Our next adventure was a glimpse into Wade’s past.  Wade spent his early childhood in Texas and one of the places he always reminisces about is Round Top, Texas.  Wade’s father is a carpenter and he helped restore this old town back in the 1980’s.   And in fact, it is an adorable town that enables you to step back into time.  The historic buildings have been restored and laid out into a nice square.  When Wade lived near here an old woman owned most of the town and kept it very close to the original.  In fact, his father was not allowed to use power tools; they had to restore the buildings with hand tools only.  However, now it has been sold and made into a shopping area.  The buildings are all still original but with stores inside.  I guess shopping has saved the buildings as they had become in disarray over the last decades.  It was very fun to wander in this small town of 90 people and find places of Wade’s youth.  After enjoying some very delicious pie by Royer’s we headed out of town to the nearby Winedale Historical Complex.  We drove through the complex (only private tours are allowed inside) and admired the homes.   We also enjoyed watching the local wildlife, as a herd of deer were bedded down near the homes.  There was also a historic quilt exhibit here, so I dragged Wade in and admired red and white quilts from the 1800s!  They were pretty spectacular.

The rest of our days in Bastrop were spent hiking and biking the awesome trails at LCRA Lake Bastrop Park.  Wizard loves bike riding now, so we advanced his resume from paved trails to wilderness trails.  He did great!  He runs 4 miles through sand and rocks and up and down hills without a blink of an eye.  Our last adventure was a 9-mile bicycle ride from the south shore of Bastrop Lake to the north shore.  We did not bring Wizard on this journey because we were not sure of the terrain and it is a good thing we didn’t.  It was my first time riding a moderate difficulty mountain bike trail.  I actually thought that I might not make it out alive. I was like a 90-year-old woman riding the brakes and Wade was like a 12-year-old boy doing jumps and 360s.  The trail was very winding, hilly, gravelly, and sandy.  Wow!  I am not ashamed to say that I had to get off my bike and walk some.   However, by the end I was braver and enjoyed the thrill.  We definitely need bike helmets though!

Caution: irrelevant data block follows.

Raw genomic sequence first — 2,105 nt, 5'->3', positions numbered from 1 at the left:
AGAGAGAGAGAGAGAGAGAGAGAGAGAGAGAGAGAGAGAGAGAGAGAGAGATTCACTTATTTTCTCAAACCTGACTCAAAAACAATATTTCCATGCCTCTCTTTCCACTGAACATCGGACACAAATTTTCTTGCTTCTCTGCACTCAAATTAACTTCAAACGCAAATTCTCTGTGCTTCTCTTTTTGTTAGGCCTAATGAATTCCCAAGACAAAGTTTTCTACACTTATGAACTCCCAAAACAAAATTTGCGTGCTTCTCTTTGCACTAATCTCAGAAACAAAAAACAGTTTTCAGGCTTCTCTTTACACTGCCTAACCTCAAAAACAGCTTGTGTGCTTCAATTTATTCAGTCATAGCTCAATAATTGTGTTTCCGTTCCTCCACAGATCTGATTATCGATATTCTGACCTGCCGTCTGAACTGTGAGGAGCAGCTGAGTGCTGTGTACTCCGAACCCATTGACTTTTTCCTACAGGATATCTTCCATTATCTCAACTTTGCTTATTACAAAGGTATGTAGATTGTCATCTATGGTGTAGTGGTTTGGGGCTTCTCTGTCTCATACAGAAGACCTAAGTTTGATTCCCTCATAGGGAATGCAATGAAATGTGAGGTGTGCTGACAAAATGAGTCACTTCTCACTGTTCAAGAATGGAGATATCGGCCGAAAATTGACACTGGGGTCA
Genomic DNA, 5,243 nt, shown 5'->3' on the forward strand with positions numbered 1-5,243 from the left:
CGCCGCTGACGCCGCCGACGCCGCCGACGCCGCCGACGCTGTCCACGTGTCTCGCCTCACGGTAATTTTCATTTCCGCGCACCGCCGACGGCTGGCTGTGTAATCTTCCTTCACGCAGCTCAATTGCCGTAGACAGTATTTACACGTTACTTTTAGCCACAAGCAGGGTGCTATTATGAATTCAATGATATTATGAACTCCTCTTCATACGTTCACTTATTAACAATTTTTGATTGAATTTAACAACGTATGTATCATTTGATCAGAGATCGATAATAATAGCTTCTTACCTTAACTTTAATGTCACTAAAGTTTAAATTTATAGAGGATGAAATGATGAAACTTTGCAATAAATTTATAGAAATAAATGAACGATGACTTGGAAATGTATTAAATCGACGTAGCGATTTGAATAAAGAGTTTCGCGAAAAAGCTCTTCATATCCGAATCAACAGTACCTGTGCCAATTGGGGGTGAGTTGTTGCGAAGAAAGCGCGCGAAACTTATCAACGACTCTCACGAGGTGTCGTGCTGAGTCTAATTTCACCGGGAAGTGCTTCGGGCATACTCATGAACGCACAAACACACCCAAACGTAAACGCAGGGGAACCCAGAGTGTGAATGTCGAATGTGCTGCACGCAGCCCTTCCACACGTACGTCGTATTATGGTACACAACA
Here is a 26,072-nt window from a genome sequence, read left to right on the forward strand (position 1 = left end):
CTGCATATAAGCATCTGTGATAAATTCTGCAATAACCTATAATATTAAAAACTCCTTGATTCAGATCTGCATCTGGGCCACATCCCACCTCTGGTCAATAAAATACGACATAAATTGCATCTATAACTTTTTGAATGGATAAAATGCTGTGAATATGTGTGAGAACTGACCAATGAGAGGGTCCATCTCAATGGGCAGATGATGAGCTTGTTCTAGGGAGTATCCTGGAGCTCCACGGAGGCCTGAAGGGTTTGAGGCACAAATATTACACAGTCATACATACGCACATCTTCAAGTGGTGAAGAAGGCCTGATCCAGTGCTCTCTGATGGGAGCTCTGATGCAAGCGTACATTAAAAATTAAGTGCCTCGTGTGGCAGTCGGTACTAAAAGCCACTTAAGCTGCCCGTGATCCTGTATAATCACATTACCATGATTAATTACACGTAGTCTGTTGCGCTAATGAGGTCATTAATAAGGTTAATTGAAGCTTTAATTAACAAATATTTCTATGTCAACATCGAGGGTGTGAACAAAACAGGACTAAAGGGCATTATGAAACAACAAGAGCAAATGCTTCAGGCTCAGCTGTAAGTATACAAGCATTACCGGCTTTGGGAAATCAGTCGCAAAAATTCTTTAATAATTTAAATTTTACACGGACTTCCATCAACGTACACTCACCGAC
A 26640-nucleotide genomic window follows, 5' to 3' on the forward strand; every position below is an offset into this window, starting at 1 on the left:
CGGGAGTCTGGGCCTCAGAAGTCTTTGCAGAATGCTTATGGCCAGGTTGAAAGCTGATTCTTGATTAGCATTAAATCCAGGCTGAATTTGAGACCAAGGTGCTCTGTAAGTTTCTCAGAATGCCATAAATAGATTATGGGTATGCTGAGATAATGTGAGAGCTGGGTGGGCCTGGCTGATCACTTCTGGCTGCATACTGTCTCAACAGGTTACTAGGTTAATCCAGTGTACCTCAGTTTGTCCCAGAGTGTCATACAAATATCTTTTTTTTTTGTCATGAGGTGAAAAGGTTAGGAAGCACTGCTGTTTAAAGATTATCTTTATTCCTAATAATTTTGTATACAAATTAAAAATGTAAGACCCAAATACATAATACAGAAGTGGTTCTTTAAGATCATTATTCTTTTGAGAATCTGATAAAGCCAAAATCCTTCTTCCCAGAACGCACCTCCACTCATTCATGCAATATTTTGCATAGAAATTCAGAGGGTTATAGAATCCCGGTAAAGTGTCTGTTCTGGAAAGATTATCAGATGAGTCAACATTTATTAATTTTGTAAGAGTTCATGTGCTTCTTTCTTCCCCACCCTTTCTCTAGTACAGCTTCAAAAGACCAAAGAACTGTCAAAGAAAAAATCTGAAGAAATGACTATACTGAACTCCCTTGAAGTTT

Now it is time to show my family this nomadic lifestyle![/fusion_builder_column][/fusion_builder_row][/fusion_builder_container]


One response to “Bastrop, Texas”

  1. Thanks for checking out the first cabins. I am so glad we did not have to stay in a burned out site!